Secrets of the Sea
You’re strolling along Skegness beach at the water’s edge, breathing in the bracing sea air, glancing out to the wind farm, glancing towards Gibraltar Point.But do you know the secrets the Skegness sea holds?
As I was researching this historical story, I, yet again, discovered some contradicting facts documented in various sources. First of all, I’ll relate the 1930s article, then I will discuss the anomalies:
How many ship wrecks lie covered by the sand on Skegness beach?
In the early 1930s the blacked skeleton of a ship was revealed, down by low watermark opposite the old Vine opening, now called Buckthorne Avenue. She lie a forlorn, mute testimony to some past disaster.
Eye witnesses first noticed her protruding stumps in the summer of 1931 when visiting the beach at low water springs.
Mr James Giles, a Skegness antiquary and collector of Skegness archeological finds, whose knowledge of wrecks and ships broken up on Skegness beach was unrivalled, was consulted.
Mr Giles said that the “bones” of the exposed wreck were those of the “Hull Packet”, a square-sterned sloop registered at the port of Lynn. In the autumn of 1894, bound from Barton-on-Humber to King’s Lynn with a cargo of roofing tiles and floor bricks, she sprang a leak. Owing to the nature of the cargo, which absorbed much of the incoming water in the early stages, the leak was not discovered until the vessel was in the Lynn Well, near the lightship. A strong southerly gale was blowing at the time, and the Master (who was a brother of the owner, a Mr Smith, of Lynn) decided to run ashore. She was beached in the position where the skeleton lie.
Tiles Now On Skegness Houses
Mr Giles went on to say that the cargo of the “Hull Packet” was removed and taken to the donkey shed, where the former Sand’s Inspector’s office stood in the early 1930s.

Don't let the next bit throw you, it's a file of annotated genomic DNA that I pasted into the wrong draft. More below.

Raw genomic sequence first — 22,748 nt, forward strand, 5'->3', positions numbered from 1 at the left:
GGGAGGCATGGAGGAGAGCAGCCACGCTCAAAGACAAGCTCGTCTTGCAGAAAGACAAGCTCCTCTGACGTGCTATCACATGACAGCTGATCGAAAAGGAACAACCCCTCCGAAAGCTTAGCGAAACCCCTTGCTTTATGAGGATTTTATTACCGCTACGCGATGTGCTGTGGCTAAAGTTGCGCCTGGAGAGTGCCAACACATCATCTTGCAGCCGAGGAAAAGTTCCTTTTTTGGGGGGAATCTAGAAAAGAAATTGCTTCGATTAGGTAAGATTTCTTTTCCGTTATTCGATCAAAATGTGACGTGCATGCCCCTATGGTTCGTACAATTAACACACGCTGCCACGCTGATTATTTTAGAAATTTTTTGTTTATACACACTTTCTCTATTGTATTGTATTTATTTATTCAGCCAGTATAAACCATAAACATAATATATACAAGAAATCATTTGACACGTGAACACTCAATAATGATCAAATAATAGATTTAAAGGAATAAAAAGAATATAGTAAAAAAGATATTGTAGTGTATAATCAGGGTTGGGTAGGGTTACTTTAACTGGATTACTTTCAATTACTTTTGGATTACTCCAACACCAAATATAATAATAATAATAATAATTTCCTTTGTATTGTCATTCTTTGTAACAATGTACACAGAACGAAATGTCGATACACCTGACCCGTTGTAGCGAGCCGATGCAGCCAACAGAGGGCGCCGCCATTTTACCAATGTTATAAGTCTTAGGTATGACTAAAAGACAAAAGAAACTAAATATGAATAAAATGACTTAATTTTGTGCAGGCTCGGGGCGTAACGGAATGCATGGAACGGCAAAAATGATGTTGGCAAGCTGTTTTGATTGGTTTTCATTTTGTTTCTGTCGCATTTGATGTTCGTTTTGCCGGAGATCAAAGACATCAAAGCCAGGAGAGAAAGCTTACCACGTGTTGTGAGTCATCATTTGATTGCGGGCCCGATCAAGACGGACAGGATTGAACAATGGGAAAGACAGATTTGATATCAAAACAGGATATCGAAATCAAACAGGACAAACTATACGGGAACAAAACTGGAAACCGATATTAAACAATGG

The cargo was sold to local builders, a large quantity being purchased by Mr J G Holmes. At the time when the wreck was uncovered, a quantity of these self-same tiles were to be seen on the roofs of some of the houses on Roman Bank, near the Steam Laundry (later became Fenland laundry).
According to Mr Giles the tiles and bricks still left in the bottom of the boat were sold to local men for small sums. The hull was sold by auction and purchased by Mr J R Storr – the well-known Capt Storr who used to run the old pleasure paddle steamer “Privateer”, between Skegness and Boston, and Skegness and Hunstanton before the Great War.
Danger to Navigation
During 1895, the remains of the wrecked vessel after breaking up, were reported to Trinity House as a danger to navigation. Consequently, a demolition party was sent along to survey the wreck at Skegness.
“They brought a diver with them,” said Mr Giles, “but his services were found to be unnecessary as the wreck was accessible”.
The demolition team brought explosives in canisters of 5lb, 10lb and 15lb, but it was only necessary to use two 15lb canisters.
“I well remember the explosion”, continued Mr Giles. “The cannister exploded downwards, forming a huge hole in the sand like an inverted cone. The shape of the hole was clearly visible, as there was a brief interval of time before the sea rushed in and filled it”.
Mr Giles added that, coincidently, the mate of the “Hull Packet” – the crew numbered two – was formerly mate of the shooner “Eliza”, which was brought to Skegness to be broken up, was used many years as a museum, and was ultimately broken up a few years before the Great War.
It was 36 years before the remains of the “Hull Packet” were seen again, and this was only when the larger ebb at springs bore the sand for a greater distance seawards.